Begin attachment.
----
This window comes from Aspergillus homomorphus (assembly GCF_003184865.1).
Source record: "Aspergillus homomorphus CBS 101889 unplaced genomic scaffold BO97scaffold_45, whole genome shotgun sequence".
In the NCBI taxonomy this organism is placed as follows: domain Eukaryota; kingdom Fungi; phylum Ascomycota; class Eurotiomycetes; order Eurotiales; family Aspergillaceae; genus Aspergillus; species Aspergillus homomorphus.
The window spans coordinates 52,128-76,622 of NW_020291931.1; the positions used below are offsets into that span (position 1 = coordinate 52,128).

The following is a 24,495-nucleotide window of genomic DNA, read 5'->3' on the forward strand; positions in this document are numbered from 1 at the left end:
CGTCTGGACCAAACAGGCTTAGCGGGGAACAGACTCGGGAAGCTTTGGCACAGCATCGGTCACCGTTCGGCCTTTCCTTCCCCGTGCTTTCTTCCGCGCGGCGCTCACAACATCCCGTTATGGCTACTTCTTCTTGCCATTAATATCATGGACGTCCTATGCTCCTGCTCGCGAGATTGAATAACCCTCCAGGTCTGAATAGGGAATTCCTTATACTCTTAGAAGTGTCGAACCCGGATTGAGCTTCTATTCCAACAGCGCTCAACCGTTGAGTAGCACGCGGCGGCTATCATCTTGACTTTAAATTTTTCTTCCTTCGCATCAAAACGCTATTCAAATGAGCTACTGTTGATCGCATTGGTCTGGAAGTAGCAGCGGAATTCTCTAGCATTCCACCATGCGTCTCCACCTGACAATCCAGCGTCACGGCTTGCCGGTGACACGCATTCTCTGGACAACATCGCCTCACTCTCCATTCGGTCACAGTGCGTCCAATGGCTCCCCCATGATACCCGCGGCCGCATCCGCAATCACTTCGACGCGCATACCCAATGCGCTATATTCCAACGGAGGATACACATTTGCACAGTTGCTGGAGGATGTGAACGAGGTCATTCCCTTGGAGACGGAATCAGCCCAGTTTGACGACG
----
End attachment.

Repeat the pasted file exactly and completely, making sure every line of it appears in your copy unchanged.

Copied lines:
This window comes from Aspergillus homomorphus (assembly GCF_003184865.1).
Source record: "Aspergillus homomorphus CBS 101889 unplaced genomic scaffold BO97scaffold_45, whole genome shotgun sequence".
In the NCBI taxonomy this organism is placed as follows: domain Eukaryota; kingdom Fungi; phylum Ascomycota; class Eurotiomycetes; order Eurotiales; family Aspergillaceae; genus Aspergillus; species Aspergillus homomorphus.
The window spans coordinates 52,128-76,622 of NW_020291931.1; the positions used below are offsets into that span (position 1 = coordinate 52,128).

The following is a 24,495-nucleotide window of genomic DNA, read 5'->3' on the forward strand; positions in this document are numbered from 1 at the left end:
CGTCTGGACCAAACAGGCTTAGCGGGGAACAGACTCGGGAAGCTTTGGCACAGCATCGGTCACCGTTCGGCCTTTCCTTCCCCGTGCTTTCTTCCGCGCGGCGCTCACAACATCCCGTTATGGCTACTTCTTCTTGCCATTAATATCATGGACGTCCTATGCTCCTGCTCGCGAGATTGAATAACCCTCCAGGTCTGAATAGGGAATTCCTTATACTCTTAGAAGTGTCGAACCCGGATTGAGCTTCTATTCCAACAGCGCTCAACCGTTGAGTAGCACGCGGCGGCTATCATCTTGACTTTAAATTTTTCTTCCTTCGCATCAAAACGCTATTCAAATGAGCTACTGTTGATCGCATTGGTCTGGAAGTAGCAGCGGAATTCTCTAGCATTCCACCATGCGTCTCCACCTGACAATCCAGCGTCACGGCTTGCCGGTGACACGCATTCTCTGGACAACATCGCCTCACTCTCCATTCGGTCACAGTGCGTCCAATGGCTCCCCCATGATACCCGCGGCCGCATCCGCAATCACTTCGACGCGCATACCCAATGCGCTATATTCCAACGGAGGATACACATTTGCACAGTTGCTGGAGGATGTGAACGAGGTCATTCCCTTGGAGACGGAATCAGCCCAGTTTGACGACG